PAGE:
BUSINESS
March 22, 1989 | MARY ANN GALANTE
ICN Pharmaceuticals has answered an emergency request to ship its antiviral drug ribavirin to Nigeria to combat an apparent outbreak of African Lassa fever, the Costa Mesa-based pharmaceutical company said Tuesday. According to ICN, the request came from the Ministry of Health in Nigeria and was directed to the Centers for Disease Control in Atlanta. The recent outbreak has claimed several lives, according to the company.
NEWS
October 20, 1999 | NORMAN KEMPSTER, TIMES STAFF WRITER
Secretary of State Madeleine Albright on Tuesday pledged to at least triple U.S. foreign aid to Nigeria, rewarding Africa's most populous country for its democratic government and efforts against narcotics trafficking. "I never stopped hoping that, during my time as secretary of State, I would be able to visit a Nigeria whole and free," Albright told a news conference as Nigerian President Olusegun Obasanjo beamed in approval. "And here I am."
NEWS
October 8, 1996 | ROBIN WRIGHT, TIMES STAFF WRITER
Secretary of State Warren Christopher arrived in Mali on Monday on the first leg of a five-nation trek across Africa during which he will try to tighten the squeeze on outlaw regimes, encourage democratic reforms and find a new secretary-general for the United Nations. On his weeklong tour, Christopher revealed Monday, he will launch a new round of diplomacy aimed at further isolating Nigeria's military regime, led by Gen. Sani Abacha, by means of selective new sanctions.
NEWS
March 24, 1995 | From Reuters
Former Nigerian military leader Gen. Olusegun Obasanjo has been released from detention in response to a plea by former President Jimmy Carter but is restricted to his hometown, Nigeria's information minister said Thursday. "Because of the intervention of President Carter, Gen. Obasanjo has been allowed to stay at his hometown, but he is still restricted pending completion of investigation," Walter Ofonagoro said.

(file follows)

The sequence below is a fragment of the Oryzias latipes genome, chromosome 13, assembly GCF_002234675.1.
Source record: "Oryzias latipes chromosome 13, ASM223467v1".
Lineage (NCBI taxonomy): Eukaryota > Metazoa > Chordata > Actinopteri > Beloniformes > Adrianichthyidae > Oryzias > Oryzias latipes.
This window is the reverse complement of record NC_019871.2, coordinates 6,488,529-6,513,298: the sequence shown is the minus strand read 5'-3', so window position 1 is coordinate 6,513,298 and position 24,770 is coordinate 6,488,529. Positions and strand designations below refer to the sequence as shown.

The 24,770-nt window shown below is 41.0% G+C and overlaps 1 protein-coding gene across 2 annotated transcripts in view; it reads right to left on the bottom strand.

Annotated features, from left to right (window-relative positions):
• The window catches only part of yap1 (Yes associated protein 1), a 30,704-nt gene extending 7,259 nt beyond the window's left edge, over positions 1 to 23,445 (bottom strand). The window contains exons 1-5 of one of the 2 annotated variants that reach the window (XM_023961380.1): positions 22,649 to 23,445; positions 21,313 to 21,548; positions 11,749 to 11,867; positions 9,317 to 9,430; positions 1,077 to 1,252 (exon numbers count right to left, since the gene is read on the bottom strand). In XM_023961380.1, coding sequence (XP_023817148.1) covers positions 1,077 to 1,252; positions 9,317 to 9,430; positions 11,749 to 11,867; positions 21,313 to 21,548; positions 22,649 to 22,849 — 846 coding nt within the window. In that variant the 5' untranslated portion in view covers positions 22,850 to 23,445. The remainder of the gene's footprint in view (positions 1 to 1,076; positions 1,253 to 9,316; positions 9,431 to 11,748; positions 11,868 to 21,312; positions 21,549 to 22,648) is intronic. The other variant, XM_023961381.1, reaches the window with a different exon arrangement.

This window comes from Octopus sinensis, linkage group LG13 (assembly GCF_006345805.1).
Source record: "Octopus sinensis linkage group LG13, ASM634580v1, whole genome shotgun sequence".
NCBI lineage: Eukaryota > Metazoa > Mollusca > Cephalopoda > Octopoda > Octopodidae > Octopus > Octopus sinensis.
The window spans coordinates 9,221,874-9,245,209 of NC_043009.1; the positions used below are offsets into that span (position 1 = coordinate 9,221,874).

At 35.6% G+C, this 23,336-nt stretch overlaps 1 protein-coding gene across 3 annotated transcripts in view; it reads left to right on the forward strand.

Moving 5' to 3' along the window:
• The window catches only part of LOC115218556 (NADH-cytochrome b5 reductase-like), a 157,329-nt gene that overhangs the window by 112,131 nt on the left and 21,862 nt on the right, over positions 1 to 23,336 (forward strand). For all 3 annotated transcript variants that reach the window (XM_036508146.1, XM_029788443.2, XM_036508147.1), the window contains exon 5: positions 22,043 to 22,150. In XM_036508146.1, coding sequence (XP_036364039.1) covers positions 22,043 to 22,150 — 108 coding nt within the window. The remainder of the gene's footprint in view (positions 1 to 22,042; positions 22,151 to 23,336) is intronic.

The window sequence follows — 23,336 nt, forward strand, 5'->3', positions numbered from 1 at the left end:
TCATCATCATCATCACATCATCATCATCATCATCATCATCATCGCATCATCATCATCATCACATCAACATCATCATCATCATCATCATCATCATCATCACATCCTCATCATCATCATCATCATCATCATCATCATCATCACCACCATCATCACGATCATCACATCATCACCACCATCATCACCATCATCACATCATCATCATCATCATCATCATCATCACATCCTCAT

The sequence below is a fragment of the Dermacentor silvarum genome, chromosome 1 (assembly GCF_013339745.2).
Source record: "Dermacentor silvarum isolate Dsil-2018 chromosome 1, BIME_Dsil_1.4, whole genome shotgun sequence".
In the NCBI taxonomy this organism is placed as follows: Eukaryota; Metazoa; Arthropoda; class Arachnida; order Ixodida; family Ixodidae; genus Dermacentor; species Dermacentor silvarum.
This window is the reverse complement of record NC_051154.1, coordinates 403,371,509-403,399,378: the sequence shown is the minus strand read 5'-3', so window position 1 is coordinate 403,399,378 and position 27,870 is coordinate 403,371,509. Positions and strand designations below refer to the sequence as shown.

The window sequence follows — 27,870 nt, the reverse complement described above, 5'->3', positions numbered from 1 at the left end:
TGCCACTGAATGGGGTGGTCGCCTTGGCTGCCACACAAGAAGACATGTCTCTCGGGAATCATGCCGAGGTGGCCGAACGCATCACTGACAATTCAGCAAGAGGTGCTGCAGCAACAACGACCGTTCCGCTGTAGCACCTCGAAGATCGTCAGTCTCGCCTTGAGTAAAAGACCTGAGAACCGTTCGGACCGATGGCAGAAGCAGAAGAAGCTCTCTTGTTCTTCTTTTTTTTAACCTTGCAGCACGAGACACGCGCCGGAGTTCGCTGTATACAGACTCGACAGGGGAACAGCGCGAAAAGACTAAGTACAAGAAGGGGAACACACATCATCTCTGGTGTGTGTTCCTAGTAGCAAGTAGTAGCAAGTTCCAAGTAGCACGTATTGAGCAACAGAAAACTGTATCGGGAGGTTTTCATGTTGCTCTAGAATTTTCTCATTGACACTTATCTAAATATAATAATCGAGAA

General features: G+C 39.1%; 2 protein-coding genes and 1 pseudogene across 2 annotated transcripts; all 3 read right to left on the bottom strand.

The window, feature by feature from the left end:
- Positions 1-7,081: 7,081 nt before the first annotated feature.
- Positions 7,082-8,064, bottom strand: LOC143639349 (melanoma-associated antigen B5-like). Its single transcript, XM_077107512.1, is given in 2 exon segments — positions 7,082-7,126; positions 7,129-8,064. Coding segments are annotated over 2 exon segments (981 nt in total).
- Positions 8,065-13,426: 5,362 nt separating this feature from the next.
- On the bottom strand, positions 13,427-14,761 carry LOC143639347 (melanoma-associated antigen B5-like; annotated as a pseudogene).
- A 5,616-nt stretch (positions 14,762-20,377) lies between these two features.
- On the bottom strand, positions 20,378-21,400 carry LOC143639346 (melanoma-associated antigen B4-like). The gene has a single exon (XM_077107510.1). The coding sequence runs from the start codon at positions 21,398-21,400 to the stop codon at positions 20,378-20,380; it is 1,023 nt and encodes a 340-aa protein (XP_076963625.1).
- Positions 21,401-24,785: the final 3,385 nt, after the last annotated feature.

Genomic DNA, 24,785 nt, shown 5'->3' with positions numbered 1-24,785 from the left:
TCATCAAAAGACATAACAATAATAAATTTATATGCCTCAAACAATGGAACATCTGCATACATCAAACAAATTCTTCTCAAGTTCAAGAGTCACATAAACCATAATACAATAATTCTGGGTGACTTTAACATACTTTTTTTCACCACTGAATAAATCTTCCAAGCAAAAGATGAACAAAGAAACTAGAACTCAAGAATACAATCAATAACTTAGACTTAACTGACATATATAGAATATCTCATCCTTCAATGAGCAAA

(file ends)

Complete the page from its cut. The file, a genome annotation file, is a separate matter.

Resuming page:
SPORTS
June 10, 1994
The United States will relax its ban on Nigerian flights to allow soccer players and their fans to attend the World Cup, the official news agency said Thursday. The U.S. Embassy in Lagos, which announced Wednesday that Nigeria Airways could not fly to the United States, said it was unable to confirm the Nigerian report. "It's more complicated than that," embassy spokeswoman Arlene Jacquette said. She said she could say no more about the matter until today.
NEWS
June 24, 1993 | NORMAN KEMPSTER, TIMES STAFF WRITER
In a step that drew an almost instantaneous rebuke from the Clinton Administration, Nigeria's military dictatorship annulled the June 12 presidential election Wednesday and canceled plans to return Africa's most populous nation to civilian rule. Describing the election as "orderly, fair and free from any serious irregularities," State Department spokesman Mike McCurry said the Administration will suspend a $22.8-million-a-year aid program and is reconsidering all other aspects of U.S.
ENTERTAINMENT
June 11, 1990 | JIM WASHBURN
What a difference Ade makes: Before the groundbreaking 1984 U.S. tour of King Sunny Ade and His African Beats, the American concept of African music was pretty much informed by jungle-movie images of guys jabbering and banging on logs, or by bongo-happy budget-label records with titles like "Savage Stereo Rhythms."
ENTERTAINMENT
June 11, 1990 | JIM WASHBURN
What a difference Ade makes: Before the groundbreaking 1984 U.S. tour of King Sunny Ade and His African Beats, the American concept of African music was pretty much informed by jungle-movie images of guys jabbering and banging on logs, or by bongo-happy budget-label records with titles like "Savage Stereo Rhythms."
BUSINESS
March 22, 1989 | MARY ANN GALANTE
ICN Pharmaceuticals has answered an emergency request to ship its antiviral drug ribavirin to Nigeria to combat an apparent outbreak of African Lassa fever, the Costa Mesa-based pharmaceutical company said Tuesday. According to ICN, the request came from the Ministry of Health in Nigeria and was directed to the Centers for Disease Control in Atlanta. The recent outbreak has claimed several lives, according to the company.